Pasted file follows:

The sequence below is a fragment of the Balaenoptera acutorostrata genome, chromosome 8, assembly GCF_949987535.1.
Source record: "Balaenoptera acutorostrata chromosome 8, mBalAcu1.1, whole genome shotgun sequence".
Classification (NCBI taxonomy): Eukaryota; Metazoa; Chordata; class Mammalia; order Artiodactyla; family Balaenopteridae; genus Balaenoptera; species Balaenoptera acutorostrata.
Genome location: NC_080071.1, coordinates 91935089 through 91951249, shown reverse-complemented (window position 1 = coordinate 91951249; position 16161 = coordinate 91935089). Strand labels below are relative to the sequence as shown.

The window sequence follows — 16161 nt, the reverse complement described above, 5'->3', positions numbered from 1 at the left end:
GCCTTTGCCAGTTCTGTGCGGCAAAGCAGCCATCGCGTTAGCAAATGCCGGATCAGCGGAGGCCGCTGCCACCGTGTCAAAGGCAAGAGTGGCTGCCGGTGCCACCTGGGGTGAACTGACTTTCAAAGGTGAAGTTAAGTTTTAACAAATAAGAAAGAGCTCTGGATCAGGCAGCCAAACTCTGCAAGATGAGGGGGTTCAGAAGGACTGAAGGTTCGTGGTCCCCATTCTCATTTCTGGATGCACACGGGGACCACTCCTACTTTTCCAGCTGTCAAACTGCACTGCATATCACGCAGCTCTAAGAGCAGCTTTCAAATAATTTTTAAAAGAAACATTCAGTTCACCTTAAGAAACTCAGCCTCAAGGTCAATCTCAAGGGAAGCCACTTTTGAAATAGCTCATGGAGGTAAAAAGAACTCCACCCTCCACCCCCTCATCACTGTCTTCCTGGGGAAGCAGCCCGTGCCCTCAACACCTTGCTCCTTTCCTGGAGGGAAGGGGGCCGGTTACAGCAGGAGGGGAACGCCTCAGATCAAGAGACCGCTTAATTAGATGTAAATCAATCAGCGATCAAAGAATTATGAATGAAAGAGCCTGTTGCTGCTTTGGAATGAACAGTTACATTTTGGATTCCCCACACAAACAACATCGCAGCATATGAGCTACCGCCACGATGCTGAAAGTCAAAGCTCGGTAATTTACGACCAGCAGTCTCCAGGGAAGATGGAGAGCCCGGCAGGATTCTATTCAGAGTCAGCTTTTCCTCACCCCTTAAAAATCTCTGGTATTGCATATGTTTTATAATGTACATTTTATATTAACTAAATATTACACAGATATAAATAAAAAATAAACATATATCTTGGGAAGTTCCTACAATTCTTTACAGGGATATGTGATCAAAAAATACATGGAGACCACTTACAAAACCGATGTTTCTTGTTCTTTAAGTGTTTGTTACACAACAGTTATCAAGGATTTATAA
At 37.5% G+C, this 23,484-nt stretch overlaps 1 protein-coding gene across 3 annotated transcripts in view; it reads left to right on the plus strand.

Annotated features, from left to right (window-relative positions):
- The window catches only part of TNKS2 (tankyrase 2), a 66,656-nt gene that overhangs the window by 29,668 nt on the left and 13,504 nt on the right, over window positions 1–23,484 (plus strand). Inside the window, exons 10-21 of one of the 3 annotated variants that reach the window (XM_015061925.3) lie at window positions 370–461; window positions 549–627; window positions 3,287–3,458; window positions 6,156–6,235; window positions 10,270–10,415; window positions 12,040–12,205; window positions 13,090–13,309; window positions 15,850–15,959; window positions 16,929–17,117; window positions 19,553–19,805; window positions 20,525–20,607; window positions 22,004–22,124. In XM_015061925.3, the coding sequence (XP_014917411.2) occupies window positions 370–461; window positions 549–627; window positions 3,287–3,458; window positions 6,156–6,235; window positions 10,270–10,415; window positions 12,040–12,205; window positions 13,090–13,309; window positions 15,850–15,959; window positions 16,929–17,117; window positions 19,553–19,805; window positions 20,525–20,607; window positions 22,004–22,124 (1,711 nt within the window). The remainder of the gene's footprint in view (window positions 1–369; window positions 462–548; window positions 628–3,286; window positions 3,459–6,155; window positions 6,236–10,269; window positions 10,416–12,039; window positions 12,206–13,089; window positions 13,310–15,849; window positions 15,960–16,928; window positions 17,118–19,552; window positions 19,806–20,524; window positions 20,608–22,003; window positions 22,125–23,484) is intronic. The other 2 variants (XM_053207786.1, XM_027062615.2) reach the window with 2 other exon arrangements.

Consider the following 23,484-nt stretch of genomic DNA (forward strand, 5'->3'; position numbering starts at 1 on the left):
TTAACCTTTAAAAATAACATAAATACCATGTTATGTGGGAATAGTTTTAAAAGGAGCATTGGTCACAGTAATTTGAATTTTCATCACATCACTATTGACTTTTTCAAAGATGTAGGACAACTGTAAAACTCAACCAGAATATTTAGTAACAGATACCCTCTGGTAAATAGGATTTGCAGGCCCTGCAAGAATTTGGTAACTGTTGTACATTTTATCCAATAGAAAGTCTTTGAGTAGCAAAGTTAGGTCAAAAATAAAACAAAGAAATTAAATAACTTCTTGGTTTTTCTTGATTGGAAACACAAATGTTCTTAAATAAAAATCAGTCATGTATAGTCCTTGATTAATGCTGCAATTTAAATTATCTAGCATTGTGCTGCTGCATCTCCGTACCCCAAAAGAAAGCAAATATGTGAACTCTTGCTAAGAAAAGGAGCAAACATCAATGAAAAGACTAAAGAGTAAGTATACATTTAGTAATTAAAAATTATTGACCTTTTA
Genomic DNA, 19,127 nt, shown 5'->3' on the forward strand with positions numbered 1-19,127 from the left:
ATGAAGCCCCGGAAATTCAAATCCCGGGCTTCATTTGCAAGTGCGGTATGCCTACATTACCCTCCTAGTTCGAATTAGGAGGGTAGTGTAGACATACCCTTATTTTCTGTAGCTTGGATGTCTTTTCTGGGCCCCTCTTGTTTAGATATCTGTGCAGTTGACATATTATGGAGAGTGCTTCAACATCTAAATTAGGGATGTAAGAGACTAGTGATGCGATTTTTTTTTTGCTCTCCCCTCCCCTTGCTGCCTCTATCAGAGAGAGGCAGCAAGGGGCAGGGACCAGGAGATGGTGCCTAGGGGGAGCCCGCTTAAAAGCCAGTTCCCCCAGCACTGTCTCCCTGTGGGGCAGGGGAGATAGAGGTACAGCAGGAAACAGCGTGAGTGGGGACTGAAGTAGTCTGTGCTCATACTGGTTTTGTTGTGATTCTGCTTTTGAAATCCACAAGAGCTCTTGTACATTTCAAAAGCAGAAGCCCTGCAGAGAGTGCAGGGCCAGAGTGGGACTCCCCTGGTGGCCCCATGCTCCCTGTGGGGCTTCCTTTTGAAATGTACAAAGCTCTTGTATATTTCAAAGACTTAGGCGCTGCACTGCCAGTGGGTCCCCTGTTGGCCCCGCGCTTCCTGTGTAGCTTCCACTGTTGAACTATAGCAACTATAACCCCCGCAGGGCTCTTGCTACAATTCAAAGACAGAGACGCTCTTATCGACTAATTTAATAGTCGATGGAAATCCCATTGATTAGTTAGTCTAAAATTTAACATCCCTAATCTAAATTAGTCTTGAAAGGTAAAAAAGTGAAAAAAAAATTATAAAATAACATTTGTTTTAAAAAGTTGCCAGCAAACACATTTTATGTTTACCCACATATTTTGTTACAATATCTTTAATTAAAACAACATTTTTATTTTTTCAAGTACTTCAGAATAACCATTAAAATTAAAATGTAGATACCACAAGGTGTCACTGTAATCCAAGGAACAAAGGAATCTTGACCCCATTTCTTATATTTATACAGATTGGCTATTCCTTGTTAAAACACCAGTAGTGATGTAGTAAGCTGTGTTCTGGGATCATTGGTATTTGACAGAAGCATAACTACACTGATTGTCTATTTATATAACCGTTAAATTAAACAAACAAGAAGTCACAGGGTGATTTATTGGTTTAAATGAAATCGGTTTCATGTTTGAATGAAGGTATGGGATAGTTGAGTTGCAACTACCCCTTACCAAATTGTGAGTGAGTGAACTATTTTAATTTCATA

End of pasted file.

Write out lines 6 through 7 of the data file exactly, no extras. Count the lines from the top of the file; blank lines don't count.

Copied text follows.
GCCTTTGCCAGTTCTGTGCGGCAAAGCAGCCATCGCGTTAGCAAATGCCGGATCAGCGGAGGCCGCTGCCACCGTGTCAAAGGCAAGAGTGGCTGCCGGTGCCACCTGGGGTGAACTGACTTTCAAAGGTGAAGTTAAGTTTTAACAAATAAGAAAGAGCTCTGGATCAGGCAGCCAAACTCTGCAAGATGAGGGGGTTCAGAAGGACTGAAGGTTCGTGGTCCCCATTCTCATTTCTGGATGCACACGGGGACCACTCCTACTTTTCCAGCTGTCAAACTGCACTGCATATCACGCAGCTCTAAGAGCAGCTTTCAAATAATTTTTAAAAGAAACATTCAGTTCACCTTAAGAAACTCAGCCTCAAGGTCAATCTCAAGGGAAGCCACTTTTGAAATAGCTCATGGAGGTAAAAAGAACTCCACCCTCCACCCCCTCATCACTGTCTTCCTGGGGAAGCAGCCCGTGCCCTCAACACCTTGCTCCTTTCCTGGAGGGAAGGGGGCCGGTTACAGCAGGAGGGGAACGCCTCAGATCAAGAGACCGCTTAATTAGATGTAAATCAATCAGCGATCAAAGAATTATGAATGAAAGAGCCTGTTGCTGCTTTGGAATGAACAGTTACATTTTGGATTCCCCACACAAACAACATCGCAGCATATGAGCTACCGCCACGATGCTGAAAGTCAAAGCTCGGTAATTTACGACCAGCAGTCTCCAGGGAAGATGGAGAGCCCGGCAGGATTCTATTCAGAGTCAGCTTTTCCTCACCCCTTAAAAATCTCTGGTATTGCATATGTTTTATAATGTACATTTTATATTAACTAAATATTACACAGATATAAATAAAAAATAAACATATATCTTGGGAAGTTCCTACAATTCTTTACAGGGATATGTGATCAAAAAATACATGGAGACCACTTACAAAACCGATGTTTCTTGTTCTTTAAGTGTTTGTTACACAACAGTTATCAAGGATTTATAA
At 37.5% G+C, this 23,484-nt stretch overlaps 1 protein-coding gene across 3 annotated transcripts in view; it reads left to right on the plus strand.